Stretching more than two miles in west Baltimore, this parkway was conceived as a cross-connection in the Olmsted Brothers’ 1904 comprehensive plan for Baltimore, when the proposed route traversed ground just beyond the developed city limits. In its report, Olmsted Brothers lobbied for several parkways to be built as physical extensions of Baltimore’s grand urban parks. The primary device for creating these linear parks involved widening the street to provide adequate space for a strip of informal park-like scenery in its median; recommendations also included setbacks for buildings, minimal commercial traffic, comfortable pavement, and shade during the summer.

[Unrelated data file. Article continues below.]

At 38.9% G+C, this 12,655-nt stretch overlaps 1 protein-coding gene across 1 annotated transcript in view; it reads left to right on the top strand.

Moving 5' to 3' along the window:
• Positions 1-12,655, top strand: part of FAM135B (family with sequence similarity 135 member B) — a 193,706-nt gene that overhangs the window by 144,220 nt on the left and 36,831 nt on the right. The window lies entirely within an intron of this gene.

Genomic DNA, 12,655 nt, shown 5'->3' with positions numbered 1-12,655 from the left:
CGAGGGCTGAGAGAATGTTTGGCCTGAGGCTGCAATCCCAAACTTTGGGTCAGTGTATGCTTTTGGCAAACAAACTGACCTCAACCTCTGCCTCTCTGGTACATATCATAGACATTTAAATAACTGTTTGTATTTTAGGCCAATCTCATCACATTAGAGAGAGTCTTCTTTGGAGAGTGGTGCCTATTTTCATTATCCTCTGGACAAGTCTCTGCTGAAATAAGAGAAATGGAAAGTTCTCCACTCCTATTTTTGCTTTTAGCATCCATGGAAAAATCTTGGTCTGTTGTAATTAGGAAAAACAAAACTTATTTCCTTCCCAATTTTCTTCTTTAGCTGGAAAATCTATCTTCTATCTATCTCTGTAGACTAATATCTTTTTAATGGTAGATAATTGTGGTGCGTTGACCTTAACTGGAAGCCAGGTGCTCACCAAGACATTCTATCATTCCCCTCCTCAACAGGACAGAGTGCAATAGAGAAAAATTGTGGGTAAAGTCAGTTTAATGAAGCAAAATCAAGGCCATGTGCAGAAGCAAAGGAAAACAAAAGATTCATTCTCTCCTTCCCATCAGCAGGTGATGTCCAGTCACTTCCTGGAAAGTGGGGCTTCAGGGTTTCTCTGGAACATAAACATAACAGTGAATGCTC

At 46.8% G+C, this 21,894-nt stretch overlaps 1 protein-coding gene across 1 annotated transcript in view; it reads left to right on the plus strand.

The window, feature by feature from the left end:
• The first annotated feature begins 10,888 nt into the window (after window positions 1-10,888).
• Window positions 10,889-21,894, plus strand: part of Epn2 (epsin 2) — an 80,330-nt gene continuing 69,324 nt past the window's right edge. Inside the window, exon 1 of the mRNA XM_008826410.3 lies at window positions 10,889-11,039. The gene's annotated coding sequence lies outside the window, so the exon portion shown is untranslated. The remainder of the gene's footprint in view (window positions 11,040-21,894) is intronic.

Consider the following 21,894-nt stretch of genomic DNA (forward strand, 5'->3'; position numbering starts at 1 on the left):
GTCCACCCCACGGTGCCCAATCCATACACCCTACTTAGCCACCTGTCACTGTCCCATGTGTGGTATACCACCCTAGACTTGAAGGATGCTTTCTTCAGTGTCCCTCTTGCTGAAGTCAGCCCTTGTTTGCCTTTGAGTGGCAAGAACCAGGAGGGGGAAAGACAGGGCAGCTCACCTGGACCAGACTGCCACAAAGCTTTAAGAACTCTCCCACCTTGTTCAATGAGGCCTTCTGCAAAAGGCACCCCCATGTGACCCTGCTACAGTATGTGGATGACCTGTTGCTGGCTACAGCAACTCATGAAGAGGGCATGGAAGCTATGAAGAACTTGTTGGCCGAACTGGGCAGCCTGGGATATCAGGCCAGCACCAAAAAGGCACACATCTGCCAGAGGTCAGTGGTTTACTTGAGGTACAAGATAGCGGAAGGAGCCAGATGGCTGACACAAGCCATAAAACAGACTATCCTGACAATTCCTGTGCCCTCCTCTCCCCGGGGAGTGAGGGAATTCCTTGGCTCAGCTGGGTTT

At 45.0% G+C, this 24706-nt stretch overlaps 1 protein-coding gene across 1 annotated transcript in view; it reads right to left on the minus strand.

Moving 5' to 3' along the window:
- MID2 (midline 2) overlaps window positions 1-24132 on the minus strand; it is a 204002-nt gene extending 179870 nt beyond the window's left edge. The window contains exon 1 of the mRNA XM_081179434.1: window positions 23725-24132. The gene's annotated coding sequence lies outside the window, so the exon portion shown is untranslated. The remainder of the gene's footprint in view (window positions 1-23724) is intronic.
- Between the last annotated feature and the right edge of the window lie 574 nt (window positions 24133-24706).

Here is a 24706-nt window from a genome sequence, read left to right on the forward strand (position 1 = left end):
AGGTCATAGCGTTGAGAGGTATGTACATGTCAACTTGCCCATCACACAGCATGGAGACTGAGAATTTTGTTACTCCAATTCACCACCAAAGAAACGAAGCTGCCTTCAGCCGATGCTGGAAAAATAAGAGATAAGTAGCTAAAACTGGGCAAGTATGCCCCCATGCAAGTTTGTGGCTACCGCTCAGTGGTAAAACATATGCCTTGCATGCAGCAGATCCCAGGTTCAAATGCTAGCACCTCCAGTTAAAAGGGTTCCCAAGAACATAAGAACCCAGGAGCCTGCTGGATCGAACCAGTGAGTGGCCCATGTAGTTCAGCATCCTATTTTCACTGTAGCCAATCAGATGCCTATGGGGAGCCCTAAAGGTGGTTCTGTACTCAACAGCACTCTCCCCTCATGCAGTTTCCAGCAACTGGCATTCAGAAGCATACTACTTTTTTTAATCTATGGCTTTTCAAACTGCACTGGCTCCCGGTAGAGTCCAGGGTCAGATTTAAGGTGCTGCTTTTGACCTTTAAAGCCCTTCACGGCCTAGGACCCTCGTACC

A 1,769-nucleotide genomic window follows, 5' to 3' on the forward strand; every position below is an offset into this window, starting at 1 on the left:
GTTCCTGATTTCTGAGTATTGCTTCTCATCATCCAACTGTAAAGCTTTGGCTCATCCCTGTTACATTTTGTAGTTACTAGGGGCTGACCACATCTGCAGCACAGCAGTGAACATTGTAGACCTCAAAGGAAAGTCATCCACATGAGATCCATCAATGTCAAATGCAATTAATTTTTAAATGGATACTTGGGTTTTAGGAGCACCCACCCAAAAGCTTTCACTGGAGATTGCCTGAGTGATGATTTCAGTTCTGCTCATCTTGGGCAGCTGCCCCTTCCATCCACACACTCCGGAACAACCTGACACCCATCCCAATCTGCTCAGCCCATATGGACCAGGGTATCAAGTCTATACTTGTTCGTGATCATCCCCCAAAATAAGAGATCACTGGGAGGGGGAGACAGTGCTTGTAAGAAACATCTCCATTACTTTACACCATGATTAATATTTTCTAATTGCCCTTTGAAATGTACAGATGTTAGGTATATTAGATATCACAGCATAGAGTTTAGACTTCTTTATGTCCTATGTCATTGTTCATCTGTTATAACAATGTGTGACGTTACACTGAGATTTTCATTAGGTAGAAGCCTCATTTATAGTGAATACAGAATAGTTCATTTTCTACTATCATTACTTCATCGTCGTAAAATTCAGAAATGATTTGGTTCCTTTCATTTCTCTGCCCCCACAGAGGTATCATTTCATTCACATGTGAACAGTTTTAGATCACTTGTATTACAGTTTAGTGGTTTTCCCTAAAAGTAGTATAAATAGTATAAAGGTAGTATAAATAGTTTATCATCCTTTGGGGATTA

Olmsted Brothers completed plans for the Gwynns Falls Parkway in 1906, and when the city began construction in 1916 (which was completed in 1925), urban growth had already reached the area. The final parkway design therefore reflected the geometric form of the orthogonal, gridded landscape. From its eastern terminus where it forms a gateway to Druid Hill Park, the parkway (the longest in the Olmsted Brothers plan) briefly traces a curvilinear route before returning to the rectilinear grid as it passes west through residential neighborhoods, finally curling southward to a small open space at its western terminus near Gwynns Falls/Leakin Park. The parkway is 120 feet wide, accommodating one-way traffic in separate lanes divided by a wide, central median, with pedestrian traffic confined to sidewalks that skirt the outer roadways. The broad, grass-covered median is planted with a variety of canopy trees, including elms, zelkovas, maples, and lindens.